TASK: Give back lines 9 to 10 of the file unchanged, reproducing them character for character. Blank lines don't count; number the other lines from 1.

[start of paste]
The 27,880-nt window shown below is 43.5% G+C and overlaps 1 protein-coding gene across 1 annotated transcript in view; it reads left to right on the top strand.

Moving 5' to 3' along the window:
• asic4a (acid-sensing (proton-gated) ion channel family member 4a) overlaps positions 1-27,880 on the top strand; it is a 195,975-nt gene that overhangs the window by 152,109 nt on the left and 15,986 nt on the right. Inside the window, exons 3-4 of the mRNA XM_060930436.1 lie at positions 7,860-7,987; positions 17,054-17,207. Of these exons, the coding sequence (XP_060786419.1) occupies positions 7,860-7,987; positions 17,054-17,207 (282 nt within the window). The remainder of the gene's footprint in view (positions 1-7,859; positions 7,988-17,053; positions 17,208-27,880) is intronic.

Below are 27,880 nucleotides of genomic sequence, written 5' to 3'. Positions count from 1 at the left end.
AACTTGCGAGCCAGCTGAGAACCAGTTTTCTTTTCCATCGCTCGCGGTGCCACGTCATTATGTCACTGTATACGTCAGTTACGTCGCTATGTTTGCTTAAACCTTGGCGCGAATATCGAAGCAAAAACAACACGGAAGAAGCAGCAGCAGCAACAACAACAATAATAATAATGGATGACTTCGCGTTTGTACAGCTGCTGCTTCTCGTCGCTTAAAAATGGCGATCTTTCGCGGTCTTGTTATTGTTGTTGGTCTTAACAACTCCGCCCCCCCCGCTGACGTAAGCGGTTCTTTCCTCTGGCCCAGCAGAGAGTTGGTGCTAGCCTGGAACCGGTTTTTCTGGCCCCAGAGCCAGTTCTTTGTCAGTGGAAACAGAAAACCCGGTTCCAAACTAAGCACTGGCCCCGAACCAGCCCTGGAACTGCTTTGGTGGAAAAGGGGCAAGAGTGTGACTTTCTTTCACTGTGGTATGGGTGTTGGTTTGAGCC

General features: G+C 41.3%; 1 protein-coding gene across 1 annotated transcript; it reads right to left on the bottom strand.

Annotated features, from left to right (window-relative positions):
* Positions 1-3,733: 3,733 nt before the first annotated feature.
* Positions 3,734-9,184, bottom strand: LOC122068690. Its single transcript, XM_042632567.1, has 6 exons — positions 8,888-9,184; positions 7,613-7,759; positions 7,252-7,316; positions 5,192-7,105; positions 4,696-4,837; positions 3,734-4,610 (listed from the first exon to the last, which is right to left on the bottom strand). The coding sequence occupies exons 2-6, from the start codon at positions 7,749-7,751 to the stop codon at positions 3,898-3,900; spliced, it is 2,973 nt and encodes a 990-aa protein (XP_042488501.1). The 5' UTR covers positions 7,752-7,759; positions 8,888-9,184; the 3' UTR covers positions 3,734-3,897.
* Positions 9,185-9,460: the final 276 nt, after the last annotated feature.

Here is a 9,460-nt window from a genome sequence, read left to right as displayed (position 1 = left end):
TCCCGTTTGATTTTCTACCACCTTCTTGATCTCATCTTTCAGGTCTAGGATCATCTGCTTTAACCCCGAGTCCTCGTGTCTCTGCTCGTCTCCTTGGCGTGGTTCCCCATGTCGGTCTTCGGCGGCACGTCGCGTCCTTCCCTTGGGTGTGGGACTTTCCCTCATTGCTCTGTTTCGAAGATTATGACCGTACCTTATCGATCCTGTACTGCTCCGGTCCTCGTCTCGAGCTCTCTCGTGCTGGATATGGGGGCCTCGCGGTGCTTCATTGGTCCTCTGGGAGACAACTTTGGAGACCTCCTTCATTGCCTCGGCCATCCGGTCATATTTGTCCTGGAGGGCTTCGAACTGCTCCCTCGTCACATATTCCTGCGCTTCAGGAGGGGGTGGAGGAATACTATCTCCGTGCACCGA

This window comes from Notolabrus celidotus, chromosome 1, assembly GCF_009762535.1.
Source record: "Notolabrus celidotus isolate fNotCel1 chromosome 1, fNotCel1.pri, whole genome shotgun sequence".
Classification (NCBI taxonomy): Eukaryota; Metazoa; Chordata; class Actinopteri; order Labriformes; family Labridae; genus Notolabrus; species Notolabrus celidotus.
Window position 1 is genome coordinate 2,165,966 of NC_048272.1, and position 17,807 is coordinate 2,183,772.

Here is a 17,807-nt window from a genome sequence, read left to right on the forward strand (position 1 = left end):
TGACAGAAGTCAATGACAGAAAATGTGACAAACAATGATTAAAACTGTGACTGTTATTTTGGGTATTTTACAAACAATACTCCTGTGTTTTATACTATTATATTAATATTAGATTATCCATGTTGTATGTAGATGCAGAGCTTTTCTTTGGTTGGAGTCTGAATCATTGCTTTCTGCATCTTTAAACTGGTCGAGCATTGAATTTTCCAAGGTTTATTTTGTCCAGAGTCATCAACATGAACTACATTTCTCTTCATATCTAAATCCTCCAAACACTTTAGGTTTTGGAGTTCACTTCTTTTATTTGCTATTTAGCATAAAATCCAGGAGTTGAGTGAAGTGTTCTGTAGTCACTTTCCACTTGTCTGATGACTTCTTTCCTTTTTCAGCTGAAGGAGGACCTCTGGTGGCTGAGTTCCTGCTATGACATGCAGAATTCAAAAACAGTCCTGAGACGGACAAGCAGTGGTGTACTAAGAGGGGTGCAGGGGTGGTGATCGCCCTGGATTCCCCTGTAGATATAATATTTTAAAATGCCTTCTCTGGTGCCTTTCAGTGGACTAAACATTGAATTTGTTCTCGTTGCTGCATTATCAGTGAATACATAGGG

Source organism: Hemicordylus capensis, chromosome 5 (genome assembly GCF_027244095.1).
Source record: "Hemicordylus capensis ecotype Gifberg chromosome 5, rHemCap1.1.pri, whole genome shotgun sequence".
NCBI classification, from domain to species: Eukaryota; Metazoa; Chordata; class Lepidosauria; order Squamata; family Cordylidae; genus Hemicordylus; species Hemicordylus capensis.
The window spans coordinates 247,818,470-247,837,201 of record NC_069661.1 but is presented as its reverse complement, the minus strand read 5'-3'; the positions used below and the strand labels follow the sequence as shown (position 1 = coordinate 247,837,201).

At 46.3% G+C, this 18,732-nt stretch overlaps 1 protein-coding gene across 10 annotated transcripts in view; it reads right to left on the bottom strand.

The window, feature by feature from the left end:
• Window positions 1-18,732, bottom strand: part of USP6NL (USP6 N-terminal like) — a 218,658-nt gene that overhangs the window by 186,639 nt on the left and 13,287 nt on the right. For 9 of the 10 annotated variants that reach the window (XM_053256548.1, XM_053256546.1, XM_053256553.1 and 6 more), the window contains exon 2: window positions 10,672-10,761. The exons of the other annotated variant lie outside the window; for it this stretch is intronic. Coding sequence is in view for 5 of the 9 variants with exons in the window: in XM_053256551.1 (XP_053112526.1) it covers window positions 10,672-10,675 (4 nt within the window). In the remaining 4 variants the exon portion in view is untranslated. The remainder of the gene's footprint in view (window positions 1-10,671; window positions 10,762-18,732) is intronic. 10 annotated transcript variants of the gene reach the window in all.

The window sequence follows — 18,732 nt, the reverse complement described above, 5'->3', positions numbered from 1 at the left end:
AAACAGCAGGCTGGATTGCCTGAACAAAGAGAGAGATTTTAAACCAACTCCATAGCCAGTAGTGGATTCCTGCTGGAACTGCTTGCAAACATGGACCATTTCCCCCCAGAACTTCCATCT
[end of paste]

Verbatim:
* Positions 3,734-9,184, bottom strand: LOC122068690. Its single transcript, XM_042632567.1, has 6 exons — positions 8,888-9,184; positions 7,613-7,759; positions 7,252-7,316; positions 5,192-7,105; positions 4,696-4,837; positions 3,734-4,610 (listed from the first exon to the last, which is right to left on the bottom strand). The coding sequence occupies exons 2-6, from the start codon at positions 7,749-7,751 to the stop codon at positions 3,898-3,900; spliced, it is 2,973 nt and encodes a 990-aa protein (XP_042488501.1). The 5' UTR covers positions 7,752-7,759; positions 8,888-9,184; the 3' UTR covers positions 3,734-3,897.
* Positions 9,185-9,460: the final 276 nt, after the last annotated feature.